But Washington made that remark when the U.S. was still an infant nation, its treasury weakened by the recent war, and its destiny obviously in the direction of the western frontier, not across the oceans. In my reading of history, by the time Theodore Roosevelt was president, America’s vital interests lay in every corner of the globe, and sometimes it was necessary to protect those interests by force of arms.

It’s interesting to me that many of the people who are most opposed to foreign wars are usually liberals, who evince no such antipathy to violence when it comes to street demonstrations in our cities. Be that as it may, I wonder what this country would do in the event of another massive attack upon our soil. Would Democrats and Republicans come together? Would the extremes of both parties—let’s call them rightwing insurrectionists and Antifa—cooperate? This is all speculation, leading nowhere, but I do sense a new period of isolationism in our country. Exhausted by Iraq and Afghanistan, people want to get out, to spend the money here, to cease supporting authoritarian theocracies. Trump and Biden have that in common: let’s not forget it was Trump who made an issue of avoiding foreign wars and getting out of Afghanistan and Iraq. Biden is simply continuing in that direction.

These things are cyclical, I suppose. Maybe a period of isolationism would be good for us. That doesn’t mean cutting ourselves off from the rest of the world, as Trump increasingly tried to do. We can rejoin the Paris Accords and the World Health Organization, we can reinvigorate NATO, we can re-engage with Iran and Russia, but at the same time, we can recognize that our most vital needs lay, not overseas, but here. This is why the American Rescue Plan is so timely. The Roman Empire increasingly let things at home fall to pieces while it bankrupted itself protecting its distant borders; Rome finally collapsed in the 4th century of the Common Era, in yet another war (this time against Germanic tribes) it could not possibly win.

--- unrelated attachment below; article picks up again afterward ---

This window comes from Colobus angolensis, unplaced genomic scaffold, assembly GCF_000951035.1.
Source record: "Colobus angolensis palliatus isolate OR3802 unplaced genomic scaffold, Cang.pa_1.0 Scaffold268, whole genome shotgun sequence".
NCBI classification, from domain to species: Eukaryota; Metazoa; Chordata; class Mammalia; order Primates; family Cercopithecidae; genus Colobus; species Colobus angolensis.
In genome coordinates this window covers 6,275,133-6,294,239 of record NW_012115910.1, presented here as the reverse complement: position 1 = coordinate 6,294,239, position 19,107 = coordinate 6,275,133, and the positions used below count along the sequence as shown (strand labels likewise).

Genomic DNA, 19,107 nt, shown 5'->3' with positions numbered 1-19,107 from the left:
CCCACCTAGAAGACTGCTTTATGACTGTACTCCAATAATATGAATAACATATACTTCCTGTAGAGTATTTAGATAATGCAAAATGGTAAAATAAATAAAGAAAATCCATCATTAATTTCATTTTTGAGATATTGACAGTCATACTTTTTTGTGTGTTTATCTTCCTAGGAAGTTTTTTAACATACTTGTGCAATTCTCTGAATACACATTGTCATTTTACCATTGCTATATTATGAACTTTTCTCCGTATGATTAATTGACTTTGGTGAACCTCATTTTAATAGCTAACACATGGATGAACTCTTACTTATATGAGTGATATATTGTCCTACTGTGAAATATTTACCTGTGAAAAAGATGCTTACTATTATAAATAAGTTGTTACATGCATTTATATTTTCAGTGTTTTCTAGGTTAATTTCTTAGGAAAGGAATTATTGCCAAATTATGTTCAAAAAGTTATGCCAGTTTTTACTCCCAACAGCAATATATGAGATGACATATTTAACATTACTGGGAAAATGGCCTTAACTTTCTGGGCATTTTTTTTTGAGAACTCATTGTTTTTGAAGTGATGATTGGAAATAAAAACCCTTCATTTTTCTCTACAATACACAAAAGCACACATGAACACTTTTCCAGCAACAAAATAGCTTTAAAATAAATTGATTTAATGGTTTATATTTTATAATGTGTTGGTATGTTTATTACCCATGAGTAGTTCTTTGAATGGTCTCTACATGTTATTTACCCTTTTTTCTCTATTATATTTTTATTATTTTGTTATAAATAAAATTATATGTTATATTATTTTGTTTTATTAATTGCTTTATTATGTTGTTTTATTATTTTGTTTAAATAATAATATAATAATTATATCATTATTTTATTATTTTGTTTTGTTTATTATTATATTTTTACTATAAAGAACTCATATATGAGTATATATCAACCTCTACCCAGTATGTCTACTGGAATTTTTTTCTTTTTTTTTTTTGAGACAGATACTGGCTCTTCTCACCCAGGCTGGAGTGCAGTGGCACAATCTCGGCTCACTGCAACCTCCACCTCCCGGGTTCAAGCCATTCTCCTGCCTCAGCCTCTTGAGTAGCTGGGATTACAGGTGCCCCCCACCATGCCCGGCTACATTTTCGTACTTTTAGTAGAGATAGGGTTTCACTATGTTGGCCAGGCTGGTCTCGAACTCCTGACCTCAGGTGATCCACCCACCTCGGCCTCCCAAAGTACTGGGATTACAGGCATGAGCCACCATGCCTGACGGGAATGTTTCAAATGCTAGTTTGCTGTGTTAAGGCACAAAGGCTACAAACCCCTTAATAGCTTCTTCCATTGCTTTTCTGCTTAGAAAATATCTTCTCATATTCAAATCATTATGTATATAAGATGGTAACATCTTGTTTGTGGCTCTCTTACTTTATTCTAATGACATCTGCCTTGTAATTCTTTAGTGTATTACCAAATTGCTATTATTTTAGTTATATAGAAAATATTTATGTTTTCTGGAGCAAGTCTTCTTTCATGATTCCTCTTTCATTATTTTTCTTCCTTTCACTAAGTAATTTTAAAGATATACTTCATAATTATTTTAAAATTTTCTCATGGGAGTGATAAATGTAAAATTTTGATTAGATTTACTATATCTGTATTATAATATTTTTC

The comparison game between the American Empire and the Roman Empire has encouraged many historians to write endless pages of books, but to understand how an Empire actually survives over centuries and millennia, we don’t have to look very far. China has been more or less united and strong for more than 3,000 years; and today, China stands on the threshold of the greatest strength in its long history. What has China done, and what is China doing, to achieve that? Clearly the first thing that comes to mind is that China has never bothered with democracy. Too messy for the refined Mandarin tastes of its Emperors.

We’re seeing a kind of anti-democracy movement all over the world, from Russia and Brazil to Poland, Myanmar, the Philippines and large parts of Africa. As the U.S. devolves (is there a better word?) into the chaos of political fighting approaching civil war levels, as U.S. cities deteriorate under the crushing burdens of homelessness, crime and the pandemic, as more and more Americans of both sides feel completely disenfranchised, as Congressional approval ratings approach 15-year lows, and, as we’ve seen for the last four years, as a depraved American president could virtually destroy our country single-handedly, we Americans are entitled to wonder if this “democracy” thing is really all it’s cracked up to be. Still, while I wrestle with these thoughts, one remark of Winston Churchill’s keeps haunting me: “Democracy is the worst form of government except all those other forms that have been tried from time to time.” I know of no refutation to this insight, which means that, as futile and ugly as things seem to be right now, we have no choice but to continue our historic democracy, stumbling, getting up, and trying again and again to make it better.